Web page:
Having recently completed my third book on Asian film, I've been taking a break to enjoy films of The West. Here are some of the flicks I've been checking out:
For Brit flick fun, you can't beat Circus of Horrors and Horrors of the Black Museum, both Amalgamated pictures from the early 60s. Quite lurid and very entertaining. Circus of Horrors features the unusual German actor Anton Diffring (left) who gives a fantastically unhinged performance as a mad plastic surgeon turned circus showman. (Too bad he spent most of his career playing evil Nazis.) Horrors of the Black Museum features the only known scene of death by binoculars -- long spikes shoot out of the eyepieces into the skull of an unfortunate young woman.
You're bound to like Hangover Square, a Warner Bros. picture from the 40s featuring the final performance of Laird Cregar, a very compelling actor who tried a bit too hard to lose weight and dropped dead of a heart attack at the age of 28. It's about a composer who has a mental disorder that makes him go all homicidal when he hears a loud, discordant sound. I know, sounds outlandish, but actually works. Great score and musical compositions by the immortal Bernard Hermann.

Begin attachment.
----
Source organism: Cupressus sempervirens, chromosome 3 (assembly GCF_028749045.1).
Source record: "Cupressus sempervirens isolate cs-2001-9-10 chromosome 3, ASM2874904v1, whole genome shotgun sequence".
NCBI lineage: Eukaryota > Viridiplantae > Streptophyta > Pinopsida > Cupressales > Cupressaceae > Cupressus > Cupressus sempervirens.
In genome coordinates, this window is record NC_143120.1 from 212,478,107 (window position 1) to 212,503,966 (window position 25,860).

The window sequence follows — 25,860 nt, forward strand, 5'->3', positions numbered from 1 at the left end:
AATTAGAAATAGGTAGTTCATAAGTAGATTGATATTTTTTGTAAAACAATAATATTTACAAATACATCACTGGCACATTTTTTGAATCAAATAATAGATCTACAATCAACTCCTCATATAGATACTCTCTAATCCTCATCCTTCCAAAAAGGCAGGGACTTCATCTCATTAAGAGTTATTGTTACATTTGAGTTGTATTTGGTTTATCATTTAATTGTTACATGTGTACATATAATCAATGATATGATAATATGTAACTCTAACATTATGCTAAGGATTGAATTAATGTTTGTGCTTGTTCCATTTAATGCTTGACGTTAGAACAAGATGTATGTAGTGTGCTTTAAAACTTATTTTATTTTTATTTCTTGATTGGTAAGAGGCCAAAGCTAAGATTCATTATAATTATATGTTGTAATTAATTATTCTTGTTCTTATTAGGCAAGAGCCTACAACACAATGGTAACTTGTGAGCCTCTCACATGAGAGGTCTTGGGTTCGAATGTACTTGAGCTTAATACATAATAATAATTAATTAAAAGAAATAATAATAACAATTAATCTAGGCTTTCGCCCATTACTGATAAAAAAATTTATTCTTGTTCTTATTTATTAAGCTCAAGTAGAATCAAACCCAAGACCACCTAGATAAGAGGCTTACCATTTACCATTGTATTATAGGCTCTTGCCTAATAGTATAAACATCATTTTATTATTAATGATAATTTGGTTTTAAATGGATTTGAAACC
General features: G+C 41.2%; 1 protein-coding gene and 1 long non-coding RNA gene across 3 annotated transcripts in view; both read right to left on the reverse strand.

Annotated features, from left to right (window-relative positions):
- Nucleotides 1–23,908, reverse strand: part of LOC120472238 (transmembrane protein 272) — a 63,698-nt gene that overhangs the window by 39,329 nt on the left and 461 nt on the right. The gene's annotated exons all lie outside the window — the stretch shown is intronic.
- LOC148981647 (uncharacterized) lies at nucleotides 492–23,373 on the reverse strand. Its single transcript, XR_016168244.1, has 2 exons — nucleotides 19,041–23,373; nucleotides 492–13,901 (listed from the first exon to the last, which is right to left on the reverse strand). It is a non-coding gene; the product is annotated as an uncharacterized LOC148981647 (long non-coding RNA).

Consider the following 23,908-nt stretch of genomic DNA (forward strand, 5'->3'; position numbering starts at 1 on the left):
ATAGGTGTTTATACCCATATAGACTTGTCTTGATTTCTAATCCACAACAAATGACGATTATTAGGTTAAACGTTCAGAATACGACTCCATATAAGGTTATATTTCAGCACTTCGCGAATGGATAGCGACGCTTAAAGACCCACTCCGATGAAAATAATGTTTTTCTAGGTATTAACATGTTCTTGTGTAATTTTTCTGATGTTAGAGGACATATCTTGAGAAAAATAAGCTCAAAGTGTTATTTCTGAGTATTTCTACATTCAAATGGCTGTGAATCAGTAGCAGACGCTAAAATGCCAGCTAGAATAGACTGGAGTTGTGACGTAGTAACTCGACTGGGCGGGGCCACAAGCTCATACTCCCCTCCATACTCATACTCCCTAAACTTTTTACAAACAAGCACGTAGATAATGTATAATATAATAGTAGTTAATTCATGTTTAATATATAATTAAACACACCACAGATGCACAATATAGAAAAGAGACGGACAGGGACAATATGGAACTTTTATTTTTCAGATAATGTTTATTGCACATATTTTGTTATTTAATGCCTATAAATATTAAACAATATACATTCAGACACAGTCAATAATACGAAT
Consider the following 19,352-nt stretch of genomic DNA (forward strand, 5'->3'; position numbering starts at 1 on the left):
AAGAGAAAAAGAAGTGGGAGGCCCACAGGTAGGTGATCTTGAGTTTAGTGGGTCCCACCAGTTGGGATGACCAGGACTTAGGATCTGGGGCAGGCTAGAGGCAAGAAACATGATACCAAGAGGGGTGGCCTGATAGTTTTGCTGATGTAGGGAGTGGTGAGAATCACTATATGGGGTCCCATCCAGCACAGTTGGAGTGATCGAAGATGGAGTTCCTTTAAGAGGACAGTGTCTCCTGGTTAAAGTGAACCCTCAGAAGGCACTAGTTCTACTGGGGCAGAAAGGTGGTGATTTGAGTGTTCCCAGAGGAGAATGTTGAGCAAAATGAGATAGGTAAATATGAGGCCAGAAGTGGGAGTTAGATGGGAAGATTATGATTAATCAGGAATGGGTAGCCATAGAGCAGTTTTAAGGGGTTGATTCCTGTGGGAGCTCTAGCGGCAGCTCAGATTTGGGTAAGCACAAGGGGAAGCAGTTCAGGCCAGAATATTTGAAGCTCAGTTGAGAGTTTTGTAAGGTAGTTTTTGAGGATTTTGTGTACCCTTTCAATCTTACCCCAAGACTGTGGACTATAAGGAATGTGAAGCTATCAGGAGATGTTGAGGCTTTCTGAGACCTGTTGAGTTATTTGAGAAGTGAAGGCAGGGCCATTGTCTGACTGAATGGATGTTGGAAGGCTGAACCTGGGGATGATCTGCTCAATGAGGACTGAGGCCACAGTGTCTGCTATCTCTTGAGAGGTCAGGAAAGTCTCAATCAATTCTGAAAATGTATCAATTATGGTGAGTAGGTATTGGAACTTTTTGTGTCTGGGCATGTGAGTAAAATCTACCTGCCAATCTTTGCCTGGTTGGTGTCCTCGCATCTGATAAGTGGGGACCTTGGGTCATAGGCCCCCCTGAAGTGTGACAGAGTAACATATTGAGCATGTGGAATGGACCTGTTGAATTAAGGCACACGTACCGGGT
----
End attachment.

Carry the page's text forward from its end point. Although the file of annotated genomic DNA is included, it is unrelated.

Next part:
The Trip and Psych-Out are AIP pictures from 1967 and '68 respectively. Not all that good, but invaluable as cultural time capsules. You get to see Jack Nicholson and Dean Stockwell dressed up like hippies and Peter Fonda and Susan Strasberg flipping out on acid.
Revolver (or La Poursuite Implacable if you're French) is an Italian crime film from the 70s starring Oliver Reed and Fabio Testi (which means "nice balls" in Italian). Directed by lefto filmmaker Sergio Sollima, more famous for his spaghetti westerns Run, Man, Run and The Big Gundown (both starring Cuban actor Tomas Milian), it delivers a potent political message at the end.
Midnight Mary (right) and Three On a Match are wonderfully wicked pre-code films from the early 30s featuring everything from underage sex to heroin addiction!
I could go on and on. The only stinkers I've seen recently were 60s Brit flicks Time Without Pity and School for Scoundrels (the former not tense enough, the latter lacking in laughs).
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